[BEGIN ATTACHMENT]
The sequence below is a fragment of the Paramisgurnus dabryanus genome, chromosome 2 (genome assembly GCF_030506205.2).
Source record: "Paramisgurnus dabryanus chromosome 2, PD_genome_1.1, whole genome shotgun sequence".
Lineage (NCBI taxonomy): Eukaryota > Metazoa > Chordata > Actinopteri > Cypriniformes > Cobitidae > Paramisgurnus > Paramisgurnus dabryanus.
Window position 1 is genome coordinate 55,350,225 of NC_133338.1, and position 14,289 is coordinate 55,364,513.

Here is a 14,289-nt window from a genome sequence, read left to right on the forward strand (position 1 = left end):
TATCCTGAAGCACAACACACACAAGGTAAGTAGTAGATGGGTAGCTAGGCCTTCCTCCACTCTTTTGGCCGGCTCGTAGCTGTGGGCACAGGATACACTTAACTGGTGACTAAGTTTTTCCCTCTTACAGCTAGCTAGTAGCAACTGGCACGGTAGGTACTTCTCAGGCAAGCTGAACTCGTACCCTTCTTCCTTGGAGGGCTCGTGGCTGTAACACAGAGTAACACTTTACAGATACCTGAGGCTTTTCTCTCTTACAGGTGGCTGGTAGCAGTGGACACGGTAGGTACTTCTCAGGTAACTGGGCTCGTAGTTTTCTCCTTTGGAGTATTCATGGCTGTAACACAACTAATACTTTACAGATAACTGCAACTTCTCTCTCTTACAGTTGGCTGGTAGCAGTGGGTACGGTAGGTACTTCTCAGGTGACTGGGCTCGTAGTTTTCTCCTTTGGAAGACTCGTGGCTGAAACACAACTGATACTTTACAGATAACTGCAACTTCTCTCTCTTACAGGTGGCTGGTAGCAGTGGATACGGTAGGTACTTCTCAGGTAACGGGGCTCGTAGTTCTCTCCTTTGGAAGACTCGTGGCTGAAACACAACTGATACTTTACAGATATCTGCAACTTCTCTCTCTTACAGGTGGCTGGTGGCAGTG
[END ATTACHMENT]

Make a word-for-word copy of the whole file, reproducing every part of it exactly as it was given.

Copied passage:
The sequence below is a fragment of the Paramisgurnus dabryanus genome, chromosome 2 (genome assembly GCF_030506205.2).
Source record: "Paramisgurnus dabryanus chromosome 2, PD_genome_1.1, whole genome shotgun sequence".
Lineage (NCBI taxonomy): Eukaryota > Metazoa > Chordata > Actinopteri > Cypriniformes > Cobitidae > Paramisgurnus > Paramisgurnus dabryanus.
Window position 1 is genome coordinate 55,350,225 of NC_133338.1, and position 14,289 is coordinate 55,364,513.

Here is a 14,289-nt window from a genome sequence, read left to right on the forward strand (position 1 = left end):
TATCCTGAAGCACAACACACACAAGGTAAGTAGTAGATGGGTAGCTAGGCCTTCCTCCACTCTTTTGGCCGGCTCGTAGCTGTGGGCACAGGATACACTTAACTGGTGACTAAGTTTTTCCCTCTTACAGCTAGCTAGTAGCAACTGGCACGGTAGGTACTTCTCAGGCAAGCTGAACTCGTACCCTTCTTCCTTGGAGGGCTCGTGGCTGTAACACAGAGTAACACTTTACAGATACCTGAGGCTTTTCTCTCTTACAGGTGGCTGGTAGCAGTGGACACGGTAGGTACTTCTCAGGTAACTGGGCTCGTAGTTTTCTCCTTTGGAGTATTCATGGCTGTAACACAACTAATACTTTACAGATAACTGCAACTTCTCTCTCTTACAGTTGGCTGGTAGCAGTGGGTACGGTAGGTACTTCTCAGGTGACTGGGCTCGTAGTTTTCTCCTTTGGAAGACTCGTGGCTGAAACACAACTGATACTTTACAGATAACTGCAACTTCTCTCTCTTACAGGTGGCTGGTAGCAGTGGATACGGTAGGTACTTCTCAGGTAACGGGGCTCGTAGTTCTCTCCTTTGGAAGACTCGTGGCTGAAACACAACTGATACTTTACAGATATCTGCAACTTCTCTCTCTTACAGGTGGCTGGTGGCAGTG